Chinese economy: high time for innovation as an engine
Updated: 2015-03-06 08:22
By Amitendu Palit(China Daily)
Chinese Premier Li Keqiang delivers a government work report on the opening day of the third session of the 12th National People's Congress in Beijing, March 5, 2014. [Photo/china.com.cn]
In Premier Li Keqiang's Government Work Report on Thursday, "innovation" was shown as being of great significance for the Chinese economy in its new normal.
China's economic growth has been slowing for some time. Though still at 7.4 percent in 2014, the government's target is around 7 percent in 2015. This will be well below the long-term average rate of growth that the Chinese economy has been recording for several years.
There are global implications for the slowdown in the Chinese economy. China is not only the world's largest exporter of goods, it is also the second-largest importer of goods. At the same time, it is also the world's second-largest importer of commercial services. Thus, apart from being the main source of a variety of manufactured items for the rest of the world, China has also been a big engine for the global consumption of goods and services.
The effect of lower demand from the Chinese economy is already being felt on exports of natural resources and commodities. Chinese demand has been driving the demand for oil, coal, minerals and a large number of other commodities over the last two decades. Global prices of these commodities are now falling sharply. Countries relying heavily on exports of these commodities, including resources exporters in Asia, the Americas and Africa, are already feeling the pinch of less Chinese demand.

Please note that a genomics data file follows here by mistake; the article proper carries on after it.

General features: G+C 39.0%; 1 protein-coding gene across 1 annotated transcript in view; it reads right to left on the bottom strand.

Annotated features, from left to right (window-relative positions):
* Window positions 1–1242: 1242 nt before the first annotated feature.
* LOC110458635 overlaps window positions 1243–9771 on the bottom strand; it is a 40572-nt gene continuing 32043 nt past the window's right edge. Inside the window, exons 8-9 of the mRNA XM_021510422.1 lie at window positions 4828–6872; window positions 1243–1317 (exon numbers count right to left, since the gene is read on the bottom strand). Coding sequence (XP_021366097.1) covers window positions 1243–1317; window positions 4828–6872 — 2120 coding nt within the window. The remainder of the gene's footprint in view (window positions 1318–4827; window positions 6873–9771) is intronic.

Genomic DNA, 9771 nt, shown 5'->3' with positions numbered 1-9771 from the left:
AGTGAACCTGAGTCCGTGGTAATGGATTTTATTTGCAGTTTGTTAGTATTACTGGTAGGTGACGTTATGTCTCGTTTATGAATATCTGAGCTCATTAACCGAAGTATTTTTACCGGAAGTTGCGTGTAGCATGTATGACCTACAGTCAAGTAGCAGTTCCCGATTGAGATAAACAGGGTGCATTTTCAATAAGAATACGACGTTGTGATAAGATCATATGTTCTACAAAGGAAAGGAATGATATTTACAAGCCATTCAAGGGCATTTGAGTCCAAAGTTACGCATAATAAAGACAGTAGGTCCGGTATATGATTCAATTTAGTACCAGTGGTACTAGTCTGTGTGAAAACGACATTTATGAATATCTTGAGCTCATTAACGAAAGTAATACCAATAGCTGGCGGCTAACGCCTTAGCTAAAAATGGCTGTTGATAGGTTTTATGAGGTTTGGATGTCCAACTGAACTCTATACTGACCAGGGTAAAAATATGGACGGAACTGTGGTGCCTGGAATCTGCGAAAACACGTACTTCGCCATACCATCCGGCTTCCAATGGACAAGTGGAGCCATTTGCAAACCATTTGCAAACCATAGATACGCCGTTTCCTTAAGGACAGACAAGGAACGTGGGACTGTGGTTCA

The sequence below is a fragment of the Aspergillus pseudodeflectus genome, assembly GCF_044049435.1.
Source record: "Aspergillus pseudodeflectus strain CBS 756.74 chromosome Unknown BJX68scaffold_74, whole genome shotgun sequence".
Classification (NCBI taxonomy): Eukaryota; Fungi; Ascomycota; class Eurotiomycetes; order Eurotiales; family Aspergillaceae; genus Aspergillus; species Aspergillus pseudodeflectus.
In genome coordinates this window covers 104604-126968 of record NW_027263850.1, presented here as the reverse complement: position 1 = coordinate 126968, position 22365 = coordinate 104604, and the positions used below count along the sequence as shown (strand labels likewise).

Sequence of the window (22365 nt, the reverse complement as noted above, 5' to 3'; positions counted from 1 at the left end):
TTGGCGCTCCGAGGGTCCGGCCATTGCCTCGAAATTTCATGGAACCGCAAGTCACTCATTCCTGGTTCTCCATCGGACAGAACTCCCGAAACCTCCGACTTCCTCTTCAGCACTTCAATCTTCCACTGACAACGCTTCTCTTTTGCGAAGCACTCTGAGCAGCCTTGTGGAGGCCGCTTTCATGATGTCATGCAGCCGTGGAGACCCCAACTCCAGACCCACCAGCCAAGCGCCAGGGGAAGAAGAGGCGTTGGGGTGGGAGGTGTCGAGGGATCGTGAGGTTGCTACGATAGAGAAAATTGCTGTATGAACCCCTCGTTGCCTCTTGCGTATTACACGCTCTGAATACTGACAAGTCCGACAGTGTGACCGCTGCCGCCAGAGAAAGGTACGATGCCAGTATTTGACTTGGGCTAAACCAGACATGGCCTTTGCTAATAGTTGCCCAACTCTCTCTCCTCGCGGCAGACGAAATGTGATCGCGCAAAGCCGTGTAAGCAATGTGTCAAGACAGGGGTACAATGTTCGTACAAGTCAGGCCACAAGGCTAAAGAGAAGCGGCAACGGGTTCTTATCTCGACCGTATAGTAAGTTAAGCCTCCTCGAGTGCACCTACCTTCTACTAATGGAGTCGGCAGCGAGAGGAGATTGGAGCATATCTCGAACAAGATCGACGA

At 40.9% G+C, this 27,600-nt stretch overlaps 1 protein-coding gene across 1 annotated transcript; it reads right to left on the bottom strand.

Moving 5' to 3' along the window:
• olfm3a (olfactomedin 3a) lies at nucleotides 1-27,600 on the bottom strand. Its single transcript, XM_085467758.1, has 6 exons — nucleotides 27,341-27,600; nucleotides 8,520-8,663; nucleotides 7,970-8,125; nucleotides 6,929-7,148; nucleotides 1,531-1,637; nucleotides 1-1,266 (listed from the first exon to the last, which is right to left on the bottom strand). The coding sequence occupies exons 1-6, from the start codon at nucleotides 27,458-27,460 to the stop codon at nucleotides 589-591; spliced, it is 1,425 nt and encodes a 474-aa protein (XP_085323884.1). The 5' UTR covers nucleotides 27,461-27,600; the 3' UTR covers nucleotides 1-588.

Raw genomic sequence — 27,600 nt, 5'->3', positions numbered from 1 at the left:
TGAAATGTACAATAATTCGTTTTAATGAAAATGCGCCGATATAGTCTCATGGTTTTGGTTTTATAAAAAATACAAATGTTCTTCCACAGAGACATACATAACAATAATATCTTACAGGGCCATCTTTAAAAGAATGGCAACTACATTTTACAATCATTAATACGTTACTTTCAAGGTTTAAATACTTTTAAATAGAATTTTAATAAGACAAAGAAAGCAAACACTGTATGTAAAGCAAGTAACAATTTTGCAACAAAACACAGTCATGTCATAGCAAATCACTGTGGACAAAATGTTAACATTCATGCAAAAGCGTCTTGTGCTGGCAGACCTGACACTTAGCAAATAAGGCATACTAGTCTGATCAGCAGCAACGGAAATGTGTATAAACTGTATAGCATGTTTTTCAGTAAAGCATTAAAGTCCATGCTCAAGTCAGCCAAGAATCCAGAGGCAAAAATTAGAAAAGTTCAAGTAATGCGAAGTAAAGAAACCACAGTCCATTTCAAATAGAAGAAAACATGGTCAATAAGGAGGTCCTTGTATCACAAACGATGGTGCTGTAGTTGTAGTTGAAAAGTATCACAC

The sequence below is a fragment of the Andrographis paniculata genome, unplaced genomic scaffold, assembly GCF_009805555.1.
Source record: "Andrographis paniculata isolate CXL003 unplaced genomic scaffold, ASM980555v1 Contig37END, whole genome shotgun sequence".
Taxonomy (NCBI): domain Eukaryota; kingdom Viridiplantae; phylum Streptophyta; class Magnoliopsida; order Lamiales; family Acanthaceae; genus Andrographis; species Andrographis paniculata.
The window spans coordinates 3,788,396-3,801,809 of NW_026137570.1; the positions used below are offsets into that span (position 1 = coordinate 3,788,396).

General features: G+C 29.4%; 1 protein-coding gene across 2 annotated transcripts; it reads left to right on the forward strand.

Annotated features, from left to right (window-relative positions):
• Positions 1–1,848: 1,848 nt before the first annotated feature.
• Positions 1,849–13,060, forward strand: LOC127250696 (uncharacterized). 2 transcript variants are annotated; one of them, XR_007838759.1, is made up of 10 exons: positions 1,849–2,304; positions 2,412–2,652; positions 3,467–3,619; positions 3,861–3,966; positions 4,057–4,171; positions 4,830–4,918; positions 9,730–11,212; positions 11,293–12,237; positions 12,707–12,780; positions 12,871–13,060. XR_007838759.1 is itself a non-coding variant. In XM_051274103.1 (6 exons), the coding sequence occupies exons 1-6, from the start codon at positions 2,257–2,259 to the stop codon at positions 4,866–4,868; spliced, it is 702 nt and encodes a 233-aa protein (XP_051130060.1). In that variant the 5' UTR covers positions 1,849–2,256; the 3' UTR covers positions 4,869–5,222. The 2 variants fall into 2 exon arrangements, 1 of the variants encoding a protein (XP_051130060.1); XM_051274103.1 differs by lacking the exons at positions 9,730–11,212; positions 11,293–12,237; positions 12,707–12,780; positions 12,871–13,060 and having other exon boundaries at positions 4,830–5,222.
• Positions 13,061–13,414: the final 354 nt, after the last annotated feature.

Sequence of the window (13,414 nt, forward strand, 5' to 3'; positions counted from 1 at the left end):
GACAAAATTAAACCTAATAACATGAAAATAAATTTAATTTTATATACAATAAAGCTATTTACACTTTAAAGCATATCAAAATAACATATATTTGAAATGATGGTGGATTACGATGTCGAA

Revival of consumption and greater absorption of imports by China will depend on how fast its economic growth picks up. Historically, China has followed a model where growth has received its primary push from investment. The important question now is whether the Chinese authorities will continue to follow this approach.
Although much has been said about foreign investments in China, there is no denying that the Chinese economic success would not have happened without large State investments. Investments in infrastructure and other public goods were accompanied by a generous supply of credit to export-oriented enterprises. However, there could be a problem in using the same strategy now.